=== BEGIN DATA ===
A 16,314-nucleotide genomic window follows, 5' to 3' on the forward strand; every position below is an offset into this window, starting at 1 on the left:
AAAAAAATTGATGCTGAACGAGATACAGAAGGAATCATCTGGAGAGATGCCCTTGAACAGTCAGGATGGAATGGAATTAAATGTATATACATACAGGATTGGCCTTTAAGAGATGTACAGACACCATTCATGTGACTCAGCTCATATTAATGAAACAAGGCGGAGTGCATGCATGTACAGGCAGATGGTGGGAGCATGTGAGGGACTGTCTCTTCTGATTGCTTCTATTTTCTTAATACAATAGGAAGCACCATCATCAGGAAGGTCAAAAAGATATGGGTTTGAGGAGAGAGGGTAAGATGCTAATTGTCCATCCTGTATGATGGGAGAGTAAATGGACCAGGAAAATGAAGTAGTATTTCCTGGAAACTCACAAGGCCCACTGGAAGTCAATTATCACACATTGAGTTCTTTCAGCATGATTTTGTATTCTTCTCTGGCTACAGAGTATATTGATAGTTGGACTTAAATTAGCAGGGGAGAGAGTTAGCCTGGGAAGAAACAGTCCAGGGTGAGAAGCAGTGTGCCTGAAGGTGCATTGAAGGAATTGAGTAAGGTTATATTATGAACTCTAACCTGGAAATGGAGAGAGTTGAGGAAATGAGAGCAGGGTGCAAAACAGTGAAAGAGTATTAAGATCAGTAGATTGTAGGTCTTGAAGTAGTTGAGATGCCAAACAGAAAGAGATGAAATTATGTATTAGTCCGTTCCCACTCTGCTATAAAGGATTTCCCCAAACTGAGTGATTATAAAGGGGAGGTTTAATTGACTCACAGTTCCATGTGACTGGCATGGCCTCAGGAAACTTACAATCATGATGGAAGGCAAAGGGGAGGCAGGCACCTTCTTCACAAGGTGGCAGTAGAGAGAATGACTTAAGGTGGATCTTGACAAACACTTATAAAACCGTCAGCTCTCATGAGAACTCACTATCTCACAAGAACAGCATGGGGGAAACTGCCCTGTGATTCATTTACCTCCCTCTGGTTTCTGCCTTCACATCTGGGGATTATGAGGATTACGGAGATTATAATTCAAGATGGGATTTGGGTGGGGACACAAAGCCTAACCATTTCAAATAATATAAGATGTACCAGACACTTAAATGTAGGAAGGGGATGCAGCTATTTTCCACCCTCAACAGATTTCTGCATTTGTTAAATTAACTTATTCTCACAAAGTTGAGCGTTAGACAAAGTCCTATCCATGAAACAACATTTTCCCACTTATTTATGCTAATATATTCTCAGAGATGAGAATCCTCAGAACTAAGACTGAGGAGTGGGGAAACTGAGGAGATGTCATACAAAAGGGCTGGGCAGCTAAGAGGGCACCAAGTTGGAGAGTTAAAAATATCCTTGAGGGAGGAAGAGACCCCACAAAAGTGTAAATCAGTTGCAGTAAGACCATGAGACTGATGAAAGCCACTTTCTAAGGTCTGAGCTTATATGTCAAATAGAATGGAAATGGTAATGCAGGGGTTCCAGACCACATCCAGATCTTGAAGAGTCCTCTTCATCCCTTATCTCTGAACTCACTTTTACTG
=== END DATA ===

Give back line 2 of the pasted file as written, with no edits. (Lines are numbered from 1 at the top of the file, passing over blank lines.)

AAAAAAATTGATGCTGAACGAGATACAGAAGGAATCATCTGGAGAGATGCCCTTGAACAGTCAGGATGGAATGGAATTAAATGTATATACATACAGGATTGGCCTTTAAGAGATGTACAGACACCATTCATGTGACTCAGCTCATATTAATGAAACAAGGCGGAGTGCATGCATGTACAGGCAGATGGTGGGAGCATGTGAGGGACTGTCTCTTCTGATTGCTTCTATTTTCTTAATACAATAGGAAGCACCATCATCAGGAAGGTCAAAAAGATATGGGTTTGAGGAGAGAGGGTAAGATGCTAATTGTCCATCCTGTATGATGGGAGAGTAAATGGACCAGGAAAATGAAGTAGTATTTCCTGGAAACTCACAAGGCCCACTGGAAGTCAATTATCACACATTGAGTTCTTTCAGCATGATTTTGTATTCTTCTCTGGCTACAGAGTATATTGATAGTTGGACTTAAATTAGCAGGGGAGAGAGTTAGCCTGGGAAGAAACAGTCCAGGGTGAGAAGCAGTGTGCCTGAAGGTGCATTGAAGGAATTGAGTAAGGTTATATTATGAACTCTAACCTGGAAATGGAGAGAGTTGAGGAAATGAGAGCAGGGTGCAAAACAGTGAAAGAGTATTAAGATCAGTAGATTGTAGGTCTTGAAGTAGTTGAGATGCCAAACAGAAAGAGATGAAATTATGTATTAGTCCGTTCCCACTCTGCTATAAAGGATTTCCCCAAACTGAGTGATTATAAAGGGGAGGTTTAATTGACTCACAGTTCCATGTGACTGGCATGGCCTCAGGAAACTTACAATCATGATGGAAGGCAAAGGGGAGGCAGGCACCTTCTTCACAAGGTGGCAGTAGAGAGAATGACTTAAGGTGGATCTTGACAAACACTTATAAAACCGTCAGCTCTCATGAGAACTCACTATCTCACAAGAACAGCATGGGGGAAACTGCCCTGTGATTCATTTACCTCCCTCTGGTTTCTGCCTTCACATCTGGGGATTATGAGGATTACGGAGATTATAATTCAAGATGGGATTTGGGTGGGGACACAAAGCCTAACCATTTCAAATAATATAAGATGTACCAGACACTTAAATGTAGGAAGGGGATGCAGCTATTTTCCACCCTCAACAGATTTCTGCATTTGTTAAATTAACTTATTCTCACAAAGTTGAGCGTTAGACAAAGTCCTATCCATGAAACAACATTTTCCCACTTATTTATGCTAATATATTCTCAGAGATGAGAATCCTCAGAACTAAGACTGAGGAGTGGGGAAACTGAGGAGATGTCATACAAAAGGGCTGGGCAGCTAAGAGGGCACCAAGTTGGAGAGTTAAAAATATCCTTGAGGGAGGAAGAGACCCCACAAAAGTGTAAATCAGTTGCAGTAAGACCATGAGACTGATGAAAGCCACTTTCTAAGGTCTGAGCTTATATGTCAAATAGAATGGAAATGGTAATGCAGGGGTTCCAGACCACATCCAGATCTTGAAGAGTCCTCTTCATCCCTTATCTCTGAACTCACTTTTACTG